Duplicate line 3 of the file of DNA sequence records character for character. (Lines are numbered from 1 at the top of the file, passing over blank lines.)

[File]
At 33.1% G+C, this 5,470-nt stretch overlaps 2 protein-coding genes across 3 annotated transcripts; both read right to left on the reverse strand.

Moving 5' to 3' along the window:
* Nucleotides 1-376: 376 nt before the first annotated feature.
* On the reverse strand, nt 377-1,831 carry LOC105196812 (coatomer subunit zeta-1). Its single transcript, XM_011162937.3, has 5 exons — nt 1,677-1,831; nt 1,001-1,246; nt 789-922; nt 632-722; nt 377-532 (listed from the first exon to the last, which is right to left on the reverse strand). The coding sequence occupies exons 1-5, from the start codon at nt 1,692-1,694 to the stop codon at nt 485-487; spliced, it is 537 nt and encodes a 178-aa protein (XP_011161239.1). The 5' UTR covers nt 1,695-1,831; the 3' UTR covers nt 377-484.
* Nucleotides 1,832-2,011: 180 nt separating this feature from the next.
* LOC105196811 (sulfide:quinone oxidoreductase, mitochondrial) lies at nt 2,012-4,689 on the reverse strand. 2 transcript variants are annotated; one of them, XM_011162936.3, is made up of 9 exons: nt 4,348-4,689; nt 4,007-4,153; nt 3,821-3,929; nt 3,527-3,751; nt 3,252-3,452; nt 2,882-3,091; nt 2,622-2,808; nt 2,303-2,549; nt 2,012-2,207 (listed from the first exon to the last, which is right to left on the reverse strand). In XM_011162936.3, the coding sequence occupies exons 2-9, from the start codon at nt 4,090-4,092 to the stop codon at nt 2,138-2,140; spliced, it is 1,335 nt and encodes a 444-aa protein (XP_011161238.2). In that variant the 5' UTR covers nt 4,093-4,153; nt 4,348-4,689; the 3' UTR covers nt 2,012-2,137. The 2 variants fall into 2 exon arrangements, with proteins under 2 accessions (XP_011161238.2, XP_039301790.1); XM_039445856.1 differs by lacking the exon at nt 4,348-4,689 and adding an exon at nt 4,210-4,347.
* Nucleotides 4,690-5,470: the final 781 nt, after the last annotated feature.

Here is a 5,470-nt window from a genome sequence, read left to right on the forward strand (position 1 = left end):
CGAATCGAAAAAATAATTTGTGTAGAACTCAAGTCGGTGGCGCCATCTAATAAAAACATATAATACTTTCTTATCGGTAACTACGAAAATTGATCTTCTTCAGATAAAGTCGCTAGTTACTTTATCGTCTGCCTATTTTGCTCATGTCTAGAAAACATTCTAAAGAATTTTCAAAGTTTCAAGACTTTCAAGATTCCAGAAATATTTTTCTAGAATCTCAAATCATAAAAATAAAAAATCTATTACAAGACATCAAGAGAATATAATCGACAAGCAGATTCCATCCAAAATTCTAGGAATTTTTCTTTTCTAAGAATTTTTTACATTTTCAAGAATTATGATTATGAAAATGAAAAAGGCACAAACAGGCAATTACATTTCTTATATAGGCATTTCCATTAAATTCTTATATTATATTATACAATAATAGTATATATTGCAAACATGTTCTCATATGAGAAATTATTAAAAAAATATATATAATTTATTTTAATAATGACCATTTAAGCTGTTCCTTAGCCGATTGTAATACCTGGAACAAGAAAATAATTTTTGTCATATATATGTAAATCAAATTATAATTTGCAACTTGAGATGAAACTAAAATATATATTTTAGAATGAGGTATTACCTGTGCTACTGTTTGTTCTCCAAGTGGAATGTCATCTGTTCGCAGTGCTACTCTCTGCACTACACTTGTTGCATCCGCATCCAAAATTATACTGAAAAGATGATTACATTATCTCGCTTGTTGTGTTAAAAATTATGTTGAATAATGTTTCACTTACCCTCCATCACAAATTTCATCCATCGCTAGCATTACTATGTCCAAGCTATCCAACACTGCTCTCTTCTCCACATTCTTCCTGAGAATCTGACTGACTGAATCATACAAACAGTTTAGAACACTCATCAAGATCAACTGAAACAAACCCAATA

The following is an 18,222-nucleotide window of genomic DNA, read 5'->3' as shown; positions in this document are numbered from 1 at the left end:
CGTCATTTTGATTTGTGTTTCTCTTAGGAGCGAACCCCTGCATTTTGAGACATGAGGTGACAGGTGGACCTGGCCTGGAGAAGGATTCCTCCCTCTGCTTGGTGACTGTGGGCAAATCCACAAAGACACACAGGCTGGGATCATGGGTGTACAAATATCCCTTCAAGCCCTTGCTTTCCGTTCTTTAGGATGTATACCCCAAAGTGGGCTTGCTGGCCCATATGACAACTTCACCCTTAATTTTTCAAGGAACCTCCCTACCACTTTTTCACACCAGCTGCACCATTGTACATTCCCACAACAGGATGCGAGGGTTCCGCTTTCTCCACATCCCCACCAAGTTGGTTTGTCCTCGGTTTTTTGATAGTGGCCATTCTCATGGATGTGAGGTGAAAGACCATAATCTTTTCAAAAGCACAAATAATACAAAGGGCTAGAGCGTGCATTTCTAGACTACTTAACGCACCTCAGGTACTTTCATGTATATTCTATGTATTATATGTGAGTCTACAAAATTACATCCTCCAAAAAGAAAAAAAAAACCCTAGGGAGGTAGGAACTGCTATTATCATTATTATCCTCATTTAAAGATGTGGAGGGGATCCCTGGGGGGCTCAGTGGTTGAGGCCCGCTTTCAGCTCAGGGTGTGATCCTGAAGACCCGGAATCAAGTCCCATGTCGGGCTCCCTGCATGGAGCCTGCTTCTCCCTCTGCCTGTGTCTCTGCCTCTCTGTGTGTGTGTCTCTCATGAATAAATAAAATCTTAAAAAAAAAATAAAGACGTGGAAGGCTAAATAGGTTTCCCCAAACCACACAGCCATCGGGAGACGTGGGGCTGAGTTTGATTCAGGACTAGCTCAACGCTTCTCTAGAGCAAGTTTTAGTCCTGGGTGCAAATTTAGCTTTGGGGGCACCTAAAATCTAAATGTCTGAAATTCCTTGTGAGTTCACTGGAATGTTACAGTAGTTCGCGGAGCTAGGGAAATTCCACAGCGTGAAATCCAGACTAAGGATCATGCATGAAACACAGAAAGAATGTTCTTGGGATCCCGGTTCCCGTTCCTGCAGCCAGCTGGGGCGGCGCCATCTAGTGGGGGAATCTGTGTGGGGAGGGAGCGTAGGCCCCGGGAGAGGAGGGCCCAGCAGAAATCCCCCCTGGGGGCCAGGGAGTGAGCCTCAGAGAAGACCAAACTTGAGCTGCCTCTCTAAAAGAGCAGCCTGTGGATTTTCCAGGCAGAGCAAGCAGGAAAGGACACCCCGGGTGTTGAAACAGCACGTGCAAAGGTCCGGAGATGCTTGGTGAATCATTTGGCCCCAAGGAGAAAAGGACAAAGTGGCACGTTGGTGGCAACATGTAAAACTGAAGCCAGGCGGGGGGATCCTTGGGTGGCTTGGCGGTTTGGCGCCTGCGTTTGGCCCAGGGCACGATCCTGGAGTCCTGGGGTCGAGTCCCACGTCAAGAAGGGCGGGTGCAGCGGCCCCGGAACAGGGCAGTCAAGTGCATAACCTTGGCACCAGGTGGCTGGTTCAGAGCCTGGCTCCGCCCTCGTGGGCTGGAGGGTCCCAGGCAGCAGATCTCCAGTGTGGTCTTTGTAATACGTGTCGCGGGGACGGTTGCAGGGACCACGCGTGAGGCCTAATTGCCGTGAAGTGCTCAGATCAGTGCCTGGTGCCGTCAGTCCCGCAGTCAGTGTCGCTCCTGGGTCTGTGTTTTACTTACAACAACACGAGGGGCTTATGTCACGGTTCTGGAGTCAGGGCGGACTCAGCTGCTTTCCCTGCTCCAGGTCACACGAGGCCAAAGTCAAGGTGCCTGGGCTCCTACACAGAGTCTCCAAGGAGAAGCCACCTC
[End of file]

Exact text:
* Nucleotides 1-376: 376 nt before the first annotated feature.